Firearm conviction overturned

The Court of Appeal acquitted Robert Aaron Crawford of possessing an unlicensed firearm and set aside his 10-year sentence this week. The court did not order a retrial.

Crawford, 20, had his appeal presented by attorney Nicholas Hoffman, who argued that the conviction was unsafe because of the way DNA and photo evidence was dealt with during the Grand Court trial. He also urged the court to consider whether the police officer chasing Crawford really saw a gun in Crawford’s hand or only thought he saw it because a gun was later found in the area.

Court president Sir John Chadwick delivered the decision reached with Justice Elliot Mottley and Justice Ian Forte on Wednesday.

In his summary of the incident that led to the charge, the judge said that in November 2011, police officers were at a night club parking lot when a person complained that someone had pulled a gun on him. When the citizen and officer went to the car Crawford was driving, the complainant said, “That is the man who pulled the gun on me”. The officer told Crawford to turn off his engine. Instead, when the civilian punched at him, Crawford drove off at speed.

He drove so fast he crashed into guard rails near the Island Heritage roundabout on the Esterley Tibbetts Highway. Two Uniform Support Group officers who had been pursuing the car with their siren and flashing lights saw two men get out of the crashed car. Each officer picked a man to follow and the one chasing Crawford told him repeatedly to stop.

As Crawford ran down the highway, he took from his waist what the officer described as a silver-coloured gun, six to eight inches in length. The officer then saw Crawford throw something into the bush.

Crawford was caught a short time later. Police searched the area where the pursuing officer said he had seen the gun thrown; after they obtained commercial lighting and a metal detector, a loaded Stock German Luger pistol was found.

One of the officers took a photograph with his personal camera; other photos were taken by a Scenes of Crime officer about 40 minutes later. The first photo showed the gun under some growth; the second showed the gun on top of the undergrowth with a bullet visible near the gun.

The officers did not continue searching after finding the gun, Justice Chadwick noted.

The gun was subjected to forensic analysis: Crawford’s fingerprints were not found on it and his DNA was not found, but there was DNA of another person who was known to police.

It could therefore be assumed that the gun had been in the possession of someone else, but it could not be inferred it was in Crawford’s possession, Justice Chadwick pointed out.

Crawford had chosen to be tried by judge alone and Justice Charles Quin posed the question he had to decide: If he were satisfied that the officer chasing Crawford saw him with the gun in his hand and then saw him throw it into the bush, and that officer was truthful and reliable, then Crawford was guilty. If there were any doubt that the officer saw the gun or that he was mistaken, then the verdict had to be not guilty.

The case relied on the identification of the gun by the officer chasing Crawford.

In his verdict, Justice Quin had noted the officer’s evidence that he had been trained to watch a suspect’s hands when in a chase. The judge also visited the scene at night to get an idea of the lighting and foliage. He reminded himself that the officer could be convincing but mistaken.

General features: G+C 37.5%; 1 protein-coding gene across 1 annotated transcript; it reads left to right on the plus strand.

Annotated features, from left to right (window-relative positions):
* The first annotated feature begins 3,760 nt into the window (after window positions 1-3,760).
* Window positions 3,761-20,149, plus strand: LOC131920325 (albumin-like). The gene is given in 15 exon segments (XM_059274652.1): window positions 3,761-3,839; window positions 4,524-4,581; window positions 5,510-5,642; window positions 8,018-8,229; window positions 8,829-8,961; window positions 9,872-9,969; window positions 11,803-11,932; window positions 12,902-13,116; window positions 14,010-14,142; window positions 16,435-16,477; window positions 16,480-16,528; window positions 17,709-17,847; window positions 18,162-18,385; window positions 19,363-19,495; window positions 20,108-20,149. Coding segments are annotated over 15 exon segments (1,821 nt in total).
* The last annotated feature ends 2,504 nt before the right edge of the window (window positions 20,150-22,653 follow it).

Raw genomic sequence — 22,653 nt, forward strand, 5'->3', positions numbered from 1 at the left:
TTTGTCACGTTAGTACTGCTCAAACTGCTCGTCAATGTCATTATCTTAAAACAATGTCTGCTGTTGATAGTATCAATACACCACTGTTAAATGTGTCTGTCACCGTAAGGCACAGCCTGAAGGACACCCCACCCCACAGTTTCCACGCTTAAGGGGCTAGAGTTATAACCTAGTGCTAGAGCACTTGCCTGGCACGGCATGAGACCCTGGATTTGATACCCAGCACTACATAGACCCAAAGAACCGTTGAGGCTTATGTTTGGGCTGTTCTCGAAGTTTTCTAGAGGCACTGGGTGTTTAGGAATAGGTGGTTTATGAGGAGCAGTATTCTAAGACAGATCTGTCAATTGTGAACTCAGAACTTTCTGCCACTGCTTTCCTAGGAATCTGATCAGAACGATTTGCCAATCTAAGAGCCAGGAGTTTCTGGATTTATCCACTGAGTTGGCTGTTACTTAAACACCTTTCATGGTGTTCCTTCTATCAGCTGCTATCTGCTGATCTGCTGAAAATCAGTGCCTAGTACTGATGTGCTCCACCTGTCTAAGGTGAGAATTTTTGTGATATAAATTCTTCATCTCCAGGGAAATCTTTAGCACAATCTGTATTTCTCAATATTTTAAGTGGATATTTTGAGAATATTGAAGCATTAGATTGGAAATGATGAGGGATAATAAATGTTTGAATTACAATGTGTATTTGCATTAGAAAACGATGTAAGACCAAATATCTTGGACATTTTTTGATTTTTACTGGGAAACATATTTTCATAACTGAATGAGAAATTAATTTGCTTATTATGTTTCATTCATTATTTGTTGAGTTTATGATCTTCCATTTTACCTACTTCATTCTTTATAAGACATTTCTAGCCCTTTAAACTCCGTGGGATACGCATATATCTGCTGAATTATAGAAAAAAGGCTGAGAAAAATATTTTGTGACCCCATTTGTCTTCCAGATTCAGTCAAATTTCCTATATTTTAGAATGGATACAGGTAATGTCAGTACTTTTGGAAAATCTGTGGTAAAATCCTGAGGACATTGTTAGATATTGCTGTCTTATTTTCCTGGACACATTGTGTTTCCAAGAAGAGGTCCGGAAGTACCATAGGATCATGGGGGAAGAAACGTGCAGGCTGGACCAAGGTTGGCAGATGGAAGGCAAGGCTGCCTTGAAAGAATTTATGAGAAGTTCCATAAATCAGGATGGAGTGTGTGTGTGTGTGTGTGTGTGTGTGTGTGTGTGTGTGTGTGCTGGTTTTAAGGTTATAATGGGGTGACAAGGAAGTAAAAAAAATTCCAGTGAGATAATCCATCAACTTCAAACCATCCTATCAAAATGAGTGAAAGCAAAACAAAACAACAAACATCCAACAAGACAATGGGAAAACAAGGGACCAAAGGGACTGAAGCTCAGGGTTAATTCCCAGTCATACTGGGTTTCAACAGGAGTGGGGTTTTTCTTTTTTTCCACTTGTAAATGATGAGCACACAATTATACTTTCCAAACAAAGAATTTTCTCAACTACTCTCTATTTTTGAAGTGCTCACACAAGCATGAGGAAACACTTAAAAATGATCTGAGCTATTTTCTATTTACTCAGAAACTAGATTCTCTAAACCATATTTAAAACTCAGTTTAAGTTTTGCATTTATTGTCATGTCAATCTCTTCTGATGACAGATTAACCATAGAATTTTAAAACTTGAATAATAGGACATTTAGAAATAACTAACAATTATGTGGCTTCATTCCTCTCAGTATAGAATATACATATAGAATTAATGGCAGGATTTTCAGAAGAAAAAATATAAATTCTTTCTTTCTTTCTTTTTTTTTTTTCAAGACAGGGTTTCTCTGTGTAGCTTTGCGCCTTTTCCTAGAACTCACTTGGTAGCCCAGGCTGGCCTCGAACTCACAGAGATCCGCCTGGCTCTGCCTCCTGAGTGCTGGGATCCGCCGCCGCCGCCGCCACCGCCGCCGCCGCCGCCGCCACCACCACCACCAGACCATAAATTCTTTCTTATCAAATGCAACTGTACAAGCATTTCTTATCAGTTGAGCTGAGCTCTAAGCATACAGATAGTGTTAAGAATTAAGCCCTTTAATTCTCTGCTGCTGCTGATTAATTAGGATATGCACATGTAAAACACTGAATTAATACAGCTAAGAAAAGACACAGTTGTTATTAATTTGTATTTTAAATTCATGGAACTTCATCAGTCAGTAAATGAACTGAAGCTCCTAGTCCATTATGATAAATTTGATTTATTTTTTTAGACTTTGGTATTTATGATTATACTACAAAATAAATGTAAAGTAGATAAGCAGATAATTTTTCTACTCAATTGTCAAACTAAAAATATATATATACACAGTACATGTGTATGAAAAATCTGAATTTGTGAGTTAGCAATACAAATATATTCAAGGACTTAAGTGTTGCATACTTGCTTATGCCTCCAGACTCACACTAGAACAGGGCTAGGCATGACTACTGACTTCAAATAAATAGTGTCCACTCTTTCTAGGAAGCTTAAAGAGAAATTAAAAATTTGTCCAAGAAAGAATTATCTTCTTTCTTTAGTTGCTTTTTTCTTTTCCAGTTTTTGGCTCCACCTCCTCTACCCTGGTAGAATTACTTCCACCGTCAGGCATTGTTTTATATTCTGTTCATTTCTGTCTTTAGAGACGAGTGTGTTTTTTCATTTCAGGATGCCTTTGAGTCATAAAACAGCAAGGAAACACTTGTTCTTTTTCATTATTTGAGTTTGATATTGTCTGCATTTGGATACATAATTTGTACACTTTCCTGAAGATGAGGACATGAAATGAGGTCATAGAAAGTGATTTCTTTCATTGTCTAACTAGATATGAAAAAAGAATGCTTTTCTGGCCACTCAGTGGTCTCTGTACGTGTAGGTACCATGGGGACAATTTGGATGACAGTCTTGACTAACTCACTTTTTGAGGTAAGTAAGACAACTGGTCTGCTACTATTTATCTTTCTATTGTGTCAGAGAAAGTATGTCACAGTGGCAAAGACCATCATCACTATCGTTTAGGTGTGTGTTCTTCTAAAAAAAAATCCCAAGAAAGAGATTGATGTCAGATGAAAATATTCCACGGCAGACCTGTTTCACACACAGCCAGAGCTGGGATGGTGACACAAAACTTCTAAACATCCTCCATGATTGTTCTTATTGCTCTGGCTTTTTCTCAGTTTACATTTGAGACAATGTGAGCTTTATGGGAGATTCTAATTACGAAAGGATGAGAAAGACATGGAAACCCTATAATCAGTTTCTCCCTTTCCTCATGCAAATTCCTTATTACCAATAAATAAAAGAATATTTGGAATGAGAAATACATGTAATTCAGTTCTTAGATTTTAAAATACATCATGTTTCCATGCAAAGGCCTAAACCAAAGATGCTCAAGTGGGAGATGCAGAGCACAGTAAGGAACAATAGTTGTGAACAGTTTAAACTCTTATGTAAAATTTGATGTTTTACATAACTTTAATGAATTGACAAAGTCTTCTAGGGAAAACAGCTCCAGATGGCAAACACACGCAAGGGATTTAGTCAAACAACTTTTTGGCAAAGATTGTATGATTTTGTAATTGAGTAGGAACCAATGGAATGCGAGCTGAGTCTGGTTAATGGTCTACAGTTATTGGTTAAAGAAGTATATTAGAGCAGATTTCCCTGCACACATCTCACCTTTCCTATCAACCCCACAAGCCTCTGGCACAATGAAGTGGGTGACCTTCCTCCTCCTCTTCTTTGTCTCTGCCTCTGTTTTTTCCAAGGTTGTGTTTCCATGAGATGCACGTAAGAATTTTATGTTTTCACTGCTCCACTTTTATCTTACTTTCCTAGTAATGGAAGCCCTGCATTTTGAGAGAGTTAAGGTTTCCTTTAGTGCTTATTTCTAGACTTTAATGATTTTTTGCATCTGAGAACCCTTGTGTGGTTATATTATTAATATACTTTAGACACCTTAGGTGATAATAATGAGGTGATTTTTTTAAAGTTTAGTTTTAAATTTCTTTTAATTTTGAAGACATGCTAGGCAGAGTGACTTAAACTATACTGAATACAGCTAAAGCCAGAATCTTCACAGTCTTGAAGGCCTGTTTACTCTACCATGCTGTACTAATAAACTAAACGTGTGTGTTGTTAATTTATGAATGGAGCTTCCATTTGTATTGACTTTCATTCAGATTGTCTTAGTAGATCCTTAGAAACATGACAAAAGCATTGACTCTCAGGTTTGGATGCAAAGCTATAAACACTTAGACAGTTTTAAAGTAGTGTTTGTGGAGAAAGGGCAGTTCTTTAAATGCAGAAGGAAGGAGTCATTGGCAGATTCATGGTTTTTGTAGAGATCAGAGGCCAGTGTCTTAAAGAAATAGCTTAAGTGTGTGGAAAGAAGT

Reviewing this evidence, the Court of Appeal said there was no doubt the officer was chasing Crawford and did see him throw something. “It seems to have been assumed that what was thrown is what was found subsequently,” the president said.

“In truth, it would have been possible for the defendant to throw something that was not found. There was not a sufficient search for the judge to say the Luger was the only object there to fit the description of what [the officer] said he saw thrown.”

The trial judge had concluded that finding a gun was strong corroboration that the officer did see the gun in Crawford’s hand.

But as Mr. Hoffman had pointed out, it could well be a classic example of someone seeing what he expected to see and this being confirmed when a gun is found in the area he expected it to be. The citizen who reported Crawford pulling a gun never gave a statement; the first police officer who was told Crawford had a gun did not see one; he passed that information on to the Uniform Support Group officers. There was also the indication that Crawford was known to police for other reasons.

The photographic evidence indicated that the gun was not in the same position as when it was first found; that difference had needed explanation, the appeal court said. Had the scene been “improved”? Had the officers been truthful? If not, then the evidence of the officer chasing Crawford had to be approached with particular caution.

The court also said that if the trial had been with a jury, it would have been essential for the judge to tell them how to approach the DNA evidence, but in his own summing up, he did not mention the absence of Crawford’s DNA.

The court was forced to conclude that the judge’s failure to deal adequately with these points rendered the verdict unsafe.

Deputy Director of Public Prosecutions Trevor Ward represented the Crown. The trial and sentencing were reported in the Caymanian Compass on 2 November 2012 and 29 January 2013.

The officers did not continue searching after finding the gun, Justice Chadwick noted.